Paramedics in the city of Spokane provide medications to about 15,000 people every year.
Thousands more are treated each year in the county.
Spokane paramedics are concerned that nationwide medication shortages will keep them from providing the best emergency care, the Spokane Fire Department announced Wednesday.
Brian Schaeffer, assistant fire chief, said Wednesday that the causes of the shortages are many and affect different drugs at different times, but listed two drugs that provide critical relief and that have been more difficult to get recently.
One is fentanyl, a strong painkiller that paramedics administer after a traumatic accident. Another is Zofran, which helps people cope with nausea.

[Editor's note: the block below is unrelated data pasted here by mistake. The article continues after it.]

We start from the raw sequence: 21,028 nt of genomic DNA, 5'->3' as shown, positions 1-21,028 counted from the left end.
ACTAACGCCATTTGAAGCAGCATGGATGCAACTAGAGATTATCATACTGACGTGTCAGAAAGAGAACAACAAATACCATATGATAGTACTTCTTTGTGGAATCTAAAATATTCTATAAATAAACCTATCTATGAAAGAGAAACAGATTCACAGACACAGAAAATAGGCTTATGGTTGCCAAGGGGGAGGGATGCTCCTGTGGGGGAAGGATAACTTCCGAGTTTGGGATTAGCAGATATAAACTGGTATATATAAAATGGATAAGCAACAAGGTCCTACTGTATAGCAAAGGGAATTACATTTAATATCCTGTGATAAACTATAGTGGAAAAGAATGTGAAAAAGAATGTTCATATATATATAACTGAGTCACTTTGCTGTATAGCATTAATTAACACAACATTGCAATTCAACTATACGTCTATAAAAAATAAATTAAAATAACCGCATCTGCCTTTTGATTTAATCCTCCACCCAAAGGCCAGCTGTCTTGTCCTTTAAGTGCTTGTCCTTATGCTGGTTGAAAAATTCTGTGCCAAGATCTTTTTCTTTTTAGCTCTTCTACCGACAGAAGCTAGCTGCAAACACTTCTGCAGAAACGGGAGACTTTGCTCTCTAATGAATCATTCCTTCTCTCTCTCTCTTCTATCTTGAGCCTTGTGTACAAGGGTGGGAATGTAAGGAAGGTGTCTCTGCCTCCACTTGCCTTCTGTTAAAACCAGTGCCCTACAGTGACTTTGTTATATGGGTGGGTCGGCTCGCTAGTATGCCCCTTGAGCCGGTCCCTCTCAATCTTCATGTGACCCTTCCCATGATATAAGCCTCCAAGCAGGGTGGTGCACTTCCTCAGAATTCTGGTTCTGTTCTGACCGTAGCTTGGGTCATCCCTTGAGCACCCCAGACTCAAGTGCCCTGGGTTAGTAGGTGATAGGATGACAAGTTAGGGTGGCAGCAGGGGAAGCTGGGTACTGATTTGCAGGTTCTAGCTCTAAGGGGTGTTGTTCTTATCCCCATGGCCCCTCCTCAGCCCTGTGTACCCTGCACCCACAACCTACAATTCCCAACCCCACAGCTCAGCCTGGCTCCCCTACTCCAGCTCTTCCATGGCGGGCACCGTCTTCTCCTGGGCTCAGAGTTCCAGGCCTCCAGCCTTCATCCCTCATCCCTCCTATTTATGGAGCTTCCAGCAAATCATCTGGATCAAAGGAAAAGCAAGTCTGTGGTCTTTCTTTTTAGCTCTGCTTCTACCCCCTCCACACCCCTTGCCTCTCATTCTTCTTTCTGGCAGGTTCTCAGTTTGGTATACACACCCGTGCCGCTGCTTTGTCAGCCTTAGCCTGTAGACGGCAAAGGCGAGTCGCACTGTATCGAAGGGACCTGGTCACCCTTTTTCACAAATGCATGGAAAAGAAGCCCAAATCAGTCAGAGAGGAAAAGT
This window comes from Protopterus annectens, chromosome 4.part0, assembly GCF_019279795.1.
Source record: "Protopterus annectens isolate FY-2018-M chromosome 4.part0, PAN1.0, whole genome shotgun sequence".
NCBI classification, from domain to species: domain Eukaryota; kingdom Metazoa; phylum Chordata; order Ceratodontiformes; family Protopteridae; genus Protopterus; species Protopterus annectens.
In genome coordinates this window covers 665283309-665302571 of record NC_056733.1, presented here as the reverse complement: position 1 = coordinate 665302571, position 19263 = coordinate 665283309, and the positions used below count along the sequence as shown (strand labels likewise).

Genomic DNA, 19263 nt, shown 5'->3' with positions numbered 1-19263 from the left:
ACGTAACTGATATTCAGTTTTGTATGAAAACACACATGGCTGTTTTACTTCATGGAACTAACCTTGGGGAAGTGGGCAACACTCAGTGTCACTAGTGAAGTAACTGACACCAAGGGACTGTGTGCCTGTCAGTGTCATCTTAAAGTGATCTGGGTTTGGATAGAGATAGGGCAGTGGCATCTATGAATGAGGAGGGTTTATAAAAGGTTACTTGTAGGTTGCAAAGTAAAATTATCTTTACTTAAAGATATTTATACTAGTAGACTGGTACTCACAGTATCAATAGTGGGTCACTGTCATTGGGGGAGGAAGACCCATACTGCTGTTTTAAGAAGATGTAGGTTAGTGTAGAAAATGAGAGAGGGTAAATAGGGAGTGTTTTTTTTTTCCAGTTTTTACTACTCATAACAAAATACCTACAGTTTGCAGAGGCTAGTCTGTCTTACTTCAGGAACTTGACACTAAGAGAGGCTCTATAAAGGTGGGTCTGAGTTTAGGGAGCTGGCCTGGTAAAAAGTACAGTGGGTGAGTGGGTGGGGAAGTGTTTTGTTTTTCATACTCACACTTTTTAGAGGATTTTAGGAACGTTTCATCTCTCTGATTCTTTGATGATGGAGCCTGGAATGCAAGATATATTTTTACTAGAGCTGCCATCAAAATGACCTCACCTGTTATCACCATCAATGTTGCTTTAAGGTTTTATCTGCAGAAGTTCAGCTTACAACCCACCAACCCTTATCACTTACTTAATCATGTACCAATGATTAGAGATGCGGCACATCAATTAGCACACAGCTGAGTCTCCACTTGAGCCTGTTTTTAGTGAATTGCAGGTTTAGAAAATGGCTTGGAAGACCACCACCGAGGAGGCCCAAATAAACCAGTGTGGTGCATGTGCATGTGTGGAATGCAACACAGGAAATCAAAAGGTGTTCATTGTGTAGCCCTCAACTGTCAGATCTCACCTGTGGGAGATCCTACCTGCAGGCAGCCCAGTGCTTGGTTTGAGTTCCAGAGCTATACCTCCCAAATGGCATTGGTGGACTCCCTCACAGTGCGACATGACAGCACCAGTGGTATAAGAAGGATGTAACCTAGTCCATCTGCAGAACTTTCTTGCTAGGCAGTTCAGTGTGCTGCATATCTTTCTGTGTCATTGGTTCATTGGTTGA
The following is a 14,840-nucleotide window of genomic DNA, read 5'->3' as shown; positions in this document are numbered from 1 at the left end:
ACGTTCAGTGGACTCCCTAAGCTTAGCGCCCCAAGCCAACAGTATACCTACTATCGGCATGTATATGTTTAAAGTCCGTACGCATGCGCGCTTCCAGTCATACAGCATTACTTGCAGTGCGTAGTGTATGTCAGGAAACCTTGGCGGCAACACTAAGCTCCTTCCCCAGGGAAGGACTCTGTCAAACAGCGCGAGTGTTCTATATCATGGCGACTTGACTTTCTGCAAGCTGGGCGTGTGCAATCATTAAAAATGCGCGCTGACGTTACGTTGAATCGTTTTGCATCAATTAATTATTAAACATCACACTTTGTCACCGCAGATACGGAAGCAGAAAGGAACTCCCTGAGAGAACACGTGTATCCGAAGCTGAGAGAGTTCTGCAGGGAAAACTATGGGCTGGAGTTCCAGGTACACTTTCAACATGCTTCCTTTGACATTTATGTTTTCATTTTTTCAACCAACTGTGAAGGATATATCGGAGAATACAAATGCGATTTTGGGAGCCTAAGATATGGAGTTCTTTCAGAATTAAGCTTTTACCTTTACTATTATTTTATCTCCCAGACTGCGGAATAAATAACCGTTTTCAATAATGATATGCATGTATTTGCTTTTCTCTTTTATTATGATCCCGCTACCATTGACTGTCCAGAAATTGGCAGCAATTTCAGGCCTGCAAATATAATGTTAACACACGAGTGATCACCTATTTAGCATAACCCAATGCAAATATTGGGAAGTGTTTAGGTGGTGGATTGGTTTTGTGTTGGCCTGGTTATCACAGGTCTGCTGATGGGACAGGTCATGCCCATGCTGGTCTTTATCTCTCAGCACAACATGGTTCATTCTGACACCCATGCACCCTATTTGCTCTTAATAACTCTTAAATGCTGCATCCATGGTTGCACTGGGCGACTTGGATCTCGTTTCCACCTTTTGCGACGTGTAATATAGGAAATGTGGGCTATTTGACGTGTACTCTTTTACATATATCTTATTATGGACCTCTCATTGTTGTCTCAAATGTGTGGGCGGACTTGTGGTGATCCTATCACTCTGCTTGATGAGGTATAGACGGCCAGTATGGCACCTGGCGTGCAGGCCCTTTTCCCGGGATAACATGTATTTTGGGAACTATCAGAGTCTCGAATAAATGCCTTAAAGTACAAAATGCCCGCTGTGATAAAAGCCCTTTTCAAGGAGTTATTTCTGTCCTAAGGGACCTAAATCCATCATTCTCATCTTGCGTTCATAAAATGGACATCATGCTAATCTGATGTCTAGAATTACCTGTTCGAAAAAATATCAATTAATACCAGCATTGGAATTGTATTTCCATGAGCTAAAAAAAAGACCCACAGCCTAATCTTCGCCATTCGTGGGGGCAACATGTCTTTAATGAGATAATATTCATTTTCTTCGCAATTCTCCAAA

"We keep a diverse set of medications at the ready," Schaeffer said.
"Not being able to get them poses a problem."
If preferred drugs are not available, paramedics turn to second choices that are adequate but not as effective,Schaeffer said.
Without fentanyl, for example, paramedics may instead use morphine.
The cause of the shortage problem is varied, he said.
Pharmaceutical companies sometimes struggle to accurately gauge demand; some companies have had production and quality problems; others say the manufacture of drugs isn't profitable enough.
Sometimes available drugs are snapped up and hoarded by agencies attempting to offset their own shortages.
Schaeffer said patients are not in danger from the drug shortages, but the problems require paramedics to sometimes break with established protocols during an emergency.
"It's hard to say how this can get fixed," he said.